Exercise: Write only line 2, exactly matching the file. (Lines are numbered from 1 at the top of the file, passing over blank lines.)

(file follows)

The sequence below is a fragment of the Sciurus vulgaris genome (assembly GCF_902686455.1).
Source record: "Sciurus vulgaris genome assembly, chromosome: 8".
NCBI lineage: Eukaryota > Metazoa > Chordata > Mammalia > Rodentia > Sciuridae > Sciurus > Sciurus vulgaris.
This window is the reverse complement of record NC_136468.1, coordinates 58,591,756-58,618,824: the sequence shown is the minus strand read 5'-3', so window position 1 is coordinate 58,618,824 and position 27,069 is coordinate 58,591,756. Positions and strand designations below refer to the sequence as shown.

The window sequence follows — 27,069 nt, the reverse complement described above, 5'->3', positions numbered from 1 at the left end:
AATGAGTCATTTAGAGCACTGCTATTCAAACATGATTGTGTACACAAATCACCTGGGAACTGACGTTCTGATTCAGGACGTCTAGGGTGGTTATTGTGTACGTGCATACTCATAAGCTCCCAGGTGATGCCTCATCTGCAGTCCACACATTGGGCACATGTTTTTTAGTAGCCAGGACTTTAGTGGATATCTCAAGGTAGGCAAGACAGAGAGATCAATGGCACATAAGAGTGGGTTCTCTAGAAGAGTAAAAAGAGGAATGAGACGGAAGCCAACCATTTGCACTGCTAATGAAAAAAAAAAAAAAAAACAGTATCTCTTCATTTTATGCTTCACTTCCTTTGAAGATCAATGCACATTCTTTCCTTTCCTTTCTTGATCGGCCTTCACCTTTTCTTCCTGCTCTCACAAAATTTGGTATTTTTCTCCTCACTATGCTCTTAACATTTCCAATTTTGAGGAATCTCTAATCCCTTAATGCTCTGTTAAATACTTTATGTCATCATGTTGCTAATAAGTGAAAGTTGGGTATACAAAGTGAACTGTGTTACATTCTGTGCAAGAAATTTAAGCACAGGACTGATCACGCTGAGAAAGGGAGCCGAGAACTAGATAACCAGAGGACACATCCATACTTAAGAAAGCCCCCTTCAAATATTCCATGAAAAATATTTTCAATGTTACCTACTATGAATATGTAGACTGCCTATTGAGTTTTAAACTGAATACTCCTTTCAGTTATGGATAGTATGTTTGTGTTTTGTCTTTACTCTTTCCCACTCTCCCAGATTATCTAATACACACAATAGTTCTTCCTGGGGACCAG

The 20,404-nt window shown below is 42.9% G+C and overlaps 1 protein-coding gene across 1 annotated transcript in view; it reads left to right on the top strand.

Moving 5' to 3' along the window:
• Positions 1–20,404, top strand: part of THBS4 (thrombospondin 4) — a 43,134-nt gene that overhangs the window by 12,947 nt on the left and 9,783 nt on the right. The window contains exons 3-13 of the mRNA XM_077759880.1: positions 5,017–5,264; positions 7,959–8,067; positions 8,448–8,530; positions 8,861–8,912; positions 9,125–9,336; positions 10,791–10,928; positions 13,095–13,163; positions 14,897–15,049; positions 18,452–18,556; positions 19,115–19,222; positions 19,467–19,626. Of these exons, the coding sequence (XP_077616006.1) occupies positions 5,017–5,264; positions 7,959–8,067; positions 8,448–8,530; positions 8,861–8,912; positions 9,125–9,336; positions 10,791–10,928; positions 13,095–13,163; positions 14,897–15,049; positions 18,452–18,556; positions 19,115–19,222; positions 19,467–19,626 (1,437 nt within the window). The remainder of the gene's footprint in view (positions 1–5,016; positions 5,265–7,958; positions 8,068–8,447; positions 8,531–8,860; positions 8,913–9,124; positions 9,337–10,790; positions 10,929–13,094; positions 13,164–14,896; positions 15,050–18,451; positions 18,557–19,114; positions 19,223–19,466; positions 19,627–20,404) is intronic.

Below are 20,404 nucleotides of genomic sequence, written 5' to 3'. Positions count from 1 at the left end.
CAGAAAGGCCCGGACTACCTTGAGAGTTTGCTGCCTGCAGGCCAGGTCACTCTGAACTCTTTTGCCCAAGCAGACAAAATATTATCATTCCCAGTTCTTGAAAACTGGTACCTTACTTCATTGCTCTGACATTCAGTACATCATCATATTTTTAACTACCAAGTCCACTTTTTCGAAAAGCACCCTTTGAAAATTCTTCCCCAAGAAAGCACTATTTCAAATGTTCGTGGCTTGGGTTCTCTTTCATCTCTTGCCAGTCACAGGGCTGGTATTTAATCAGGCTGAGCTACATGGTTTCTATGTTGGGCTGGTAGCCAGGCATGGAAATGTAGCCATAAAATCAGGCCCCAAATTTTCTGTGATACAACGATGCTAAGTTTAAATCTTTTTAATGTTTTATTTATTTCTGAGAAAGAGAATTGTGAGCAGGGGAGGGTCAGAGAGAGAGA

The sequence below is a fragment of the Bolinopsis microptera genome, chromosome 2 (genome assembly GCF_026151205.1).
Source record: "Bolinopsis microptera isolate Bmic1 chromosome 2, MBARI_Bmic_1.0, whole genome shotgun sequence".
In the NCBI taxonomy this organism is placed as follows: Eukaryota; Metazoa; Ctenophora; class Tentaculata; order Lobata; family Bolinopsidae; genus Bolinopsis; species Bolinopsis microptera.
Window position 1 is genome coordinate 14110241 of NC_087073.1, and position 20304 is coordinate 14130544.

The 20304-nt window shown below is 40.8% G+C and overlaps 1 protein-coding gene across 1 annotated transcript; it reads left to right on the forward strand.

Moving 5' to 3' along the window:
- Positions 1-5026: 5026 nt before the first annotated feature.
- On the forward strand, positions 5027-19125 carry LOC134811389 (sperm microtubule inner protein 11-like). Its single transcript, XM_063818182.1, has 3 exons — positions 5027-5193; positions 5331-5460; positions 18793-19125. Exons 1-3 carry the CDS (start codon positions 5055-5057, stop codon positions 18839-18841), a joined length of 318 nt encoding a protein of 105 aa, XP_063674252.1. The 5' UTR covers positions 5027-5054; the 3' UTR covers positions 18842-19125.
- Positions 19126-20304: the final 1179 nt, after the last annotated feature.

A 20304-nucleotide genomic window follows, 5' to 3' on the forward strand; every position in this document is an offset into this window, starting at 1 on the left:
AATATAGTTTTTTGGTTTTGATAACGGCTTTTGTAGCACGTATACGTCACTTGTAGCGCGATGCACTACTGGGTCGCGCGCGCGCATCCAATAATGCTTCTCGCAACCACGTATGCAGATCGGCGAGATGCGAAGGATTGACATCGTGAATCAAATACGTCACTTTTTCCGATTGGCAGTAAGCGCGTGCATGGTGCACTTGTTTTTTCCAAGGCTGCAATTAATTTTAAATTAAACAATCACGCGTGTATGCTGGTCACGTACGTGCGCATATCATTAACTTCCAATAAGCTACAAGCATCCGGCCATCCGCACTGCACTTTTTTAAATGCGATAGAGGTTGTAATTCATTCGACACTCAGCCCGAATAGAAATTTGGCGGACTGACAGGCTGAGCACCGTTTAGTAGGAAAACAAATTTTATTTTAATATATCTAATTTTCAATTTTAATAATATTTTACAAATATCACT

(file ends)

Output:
Source record: "Sciurus vulgaris genome assembly, chromosome: 8".